then be for the good of
the people of the colony, as well as necessary to government, that
the parliament should tax them?
_A._ I do not think it would be necessary. If an assembly could
possibly be so absurd, as to refuse raising the supplies requisite
for the maintenance of government among them, they could not long
remain in such a situation; the disorders and confusion occasioned by
it must soon bring them to reason.
_Q._ If it should not, ought not the right to be in Great Britain of
applying a remedy?
_A._ A right, only to be used in such a case, I should have no
objection to; supposing it to be used merely for the good of the
people of the colony.
_Q._ But who is to judge of that, Britain or the colony?
_A._ Those that feel can best judge.
_Q._ You say the colonies have always submitted to external taxes,
and object to the right of parliament only in laying internal taxes;
now can you show, that there is any kind of _difference between the
two taxes_ to the colony on which they may be laid?
_A._ I think the difference is very great. An _external_ tax is a
duty laid on commodities imported; that duty is added to the first
cost and other charges on the commodity, and, when it is offered to
sale, makes a part of the price. If the people do not like it at
that price, they refuse it; they are not obliged to pay it. But an
_internal_ tax is forced from the people without their consent, if
not laid by their own representatives. The stamp act says, we shall
have no commerce, make no exchange of property with each other,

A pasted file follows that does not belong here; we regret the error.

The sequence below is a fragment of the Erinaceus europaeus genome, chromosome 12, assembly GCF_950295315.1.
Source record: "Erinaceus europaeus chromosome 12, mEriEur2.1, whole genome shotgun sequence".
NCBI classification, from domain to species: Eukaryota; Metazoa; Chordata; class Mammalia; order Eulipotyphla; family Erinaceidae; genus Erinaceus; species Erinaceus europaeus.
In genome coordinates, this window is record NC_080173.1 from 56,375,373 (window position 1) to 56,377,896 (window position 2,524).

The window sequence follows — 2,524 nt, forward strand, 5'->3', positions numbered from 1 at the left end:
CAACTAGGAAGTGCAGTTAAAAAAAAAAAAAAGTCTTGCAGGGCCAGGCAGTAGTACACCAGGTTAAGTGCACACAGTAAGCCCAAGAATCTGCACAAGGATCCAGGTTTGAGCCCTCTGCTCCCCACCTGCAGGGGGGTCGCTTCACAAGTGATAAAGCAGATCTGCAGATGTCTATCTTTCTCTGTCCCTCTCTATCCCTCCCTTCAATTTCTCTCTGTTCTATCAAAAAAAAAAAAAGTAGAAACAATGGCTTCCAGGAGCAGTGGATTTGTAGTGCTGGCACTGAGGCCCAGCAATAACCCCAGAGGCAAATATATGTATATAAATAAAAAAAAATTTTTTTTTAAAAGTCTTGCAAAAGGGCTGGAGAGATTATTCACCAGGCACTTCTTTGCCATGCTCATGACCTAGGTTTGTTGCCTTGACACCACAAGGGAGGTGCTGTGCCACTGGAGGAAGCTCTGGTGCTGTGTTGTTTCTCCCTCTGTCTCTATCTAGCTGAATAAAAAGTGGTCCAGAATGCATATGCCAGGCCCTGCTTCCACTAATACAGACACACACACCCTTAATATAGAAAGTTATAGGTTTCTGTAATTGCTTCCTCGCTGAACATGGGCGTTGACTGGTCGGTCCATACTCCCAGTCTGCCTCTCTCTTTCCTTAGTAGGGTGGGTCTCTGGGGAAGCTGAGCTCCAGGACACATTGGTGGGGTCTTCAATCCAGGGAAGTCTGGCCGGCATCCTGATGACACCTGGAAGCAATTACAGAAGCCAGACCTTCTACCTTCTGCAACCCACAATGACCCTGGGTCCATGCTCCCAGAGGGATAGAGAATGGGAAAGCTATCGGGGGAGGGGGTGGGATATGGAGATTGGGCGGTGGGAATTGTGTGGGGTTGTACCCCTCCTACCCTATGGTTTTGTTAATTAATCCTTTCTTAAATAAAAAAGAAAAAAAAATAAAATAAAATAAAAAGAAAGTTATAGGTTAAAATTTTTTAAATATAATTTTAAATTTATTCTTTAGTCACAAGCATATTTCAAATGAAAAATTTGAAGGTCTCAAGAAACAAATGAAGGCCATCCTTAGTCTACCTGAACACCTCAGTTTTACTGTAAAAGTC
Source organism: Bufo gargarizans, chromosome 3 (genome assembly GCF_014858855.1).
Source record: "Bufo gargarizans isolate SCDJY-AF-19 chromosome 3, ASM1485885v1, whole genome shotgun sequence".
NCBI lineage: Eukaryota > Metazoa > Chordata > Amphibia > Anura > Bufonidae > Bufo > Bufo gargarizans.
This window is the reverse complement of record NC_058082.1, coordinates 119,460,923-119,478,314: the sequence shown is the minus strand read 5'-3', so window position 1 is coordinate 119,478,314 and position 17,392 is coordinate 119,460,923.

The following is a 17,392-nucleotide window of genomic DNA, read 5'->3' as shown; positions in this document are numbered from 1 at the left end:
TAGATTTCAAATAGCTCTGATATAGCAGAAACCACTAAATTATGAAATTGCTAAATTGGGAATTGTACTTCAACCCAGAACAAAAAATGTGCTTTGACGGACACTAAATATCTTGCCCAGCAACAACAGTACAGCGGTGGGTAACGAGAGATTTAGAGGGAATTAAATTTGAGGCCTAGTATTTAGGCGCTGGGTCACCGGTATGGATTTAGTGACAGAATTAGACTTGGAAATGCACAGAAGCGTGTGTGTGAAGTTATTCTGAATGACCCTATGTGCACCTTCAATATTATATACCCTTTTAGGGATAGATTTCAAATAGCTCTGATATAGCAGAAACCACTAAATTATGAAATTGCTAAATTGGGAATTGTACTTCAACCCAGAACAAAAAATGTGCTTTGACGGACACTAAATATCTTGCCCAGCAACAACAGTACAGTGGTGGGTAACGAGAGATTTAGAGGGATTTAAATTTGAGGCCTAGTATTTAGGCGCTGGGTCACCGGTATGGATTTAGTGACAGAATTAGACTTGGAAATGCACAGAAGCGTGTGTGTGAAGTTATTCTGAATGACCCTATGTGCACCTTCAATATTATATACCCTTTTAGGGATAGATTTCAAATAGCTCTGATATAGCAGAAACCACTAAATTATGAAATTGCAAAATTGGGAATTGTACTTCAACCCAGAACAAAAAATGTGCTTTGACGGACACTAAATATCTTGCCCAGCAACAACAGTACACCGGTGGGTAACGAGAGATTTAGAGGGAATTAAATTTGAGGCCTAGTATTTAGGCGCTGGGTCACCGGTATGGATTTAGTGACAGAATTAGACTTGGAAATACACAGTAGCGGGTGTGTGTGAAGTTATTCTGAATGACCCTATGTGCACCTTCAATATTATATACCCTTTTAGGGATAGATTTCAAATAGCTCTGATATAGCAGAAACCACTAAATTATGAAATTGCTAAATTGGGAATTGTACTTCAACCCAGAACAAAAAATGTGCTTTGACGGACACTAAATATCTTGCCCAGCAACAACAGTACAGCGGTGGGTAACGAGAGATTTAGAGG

neither purchase nor grant, nor recover debts; we shall neither marry
nor make our wills, unless we pay such and such sums; and thus it is
intended to extort our money from us, or ruin us by the consequences
of refusing to pay it.
_Q._ But supposing the external tax or duty to be laid on the
necessaries of life imported into your colony, will not that be the
same thing in its effects as an internal tax?
_A._ I do not know a single article imported into the _northern_
colonies, but what they can either do without, or make themselves.
_Q._ Don't you think cloth from England absolutely necessary to them?
_A._ No, by no means absolutely necessary; with industry and good
management, they may very well supply themselves with all they want.
_Q._ Will it not take a long time to establish that manufacture
Darton, Junr.Page 1
DARTON_, And of most Booksellers in the United Kingdom.Page 2
However, let us hearken to good advice, and something may be done for us; "God helps them that help themselves," as Poor Richard says.Page 3
There are no gains without pains; then help hands, for I have no lands;" or if I have, they are smartly taxed.Page 4
got together to this sale of fineries and nick-nacks.Page 7
" Gain may be temporary and uncertain; but ever, while you live, expense is constant and certain; and "It is easier to build two chimneys, than to keep one in fuel," as Poor Richard says: so, "Rather go to bed supper-less, than rise in debt," Get what you can, and what you get hold, 'Tis the stone that will turn all your lead into gold.Page 9
The frequent mention he made of me must have tired any one else; but my vanity was wonderfully delighted with it, though I was conscious that not a tenth part of the wisdom was my own, which he ascribed to me; but rather the gleanings that I had made of the sense of all ages and nations.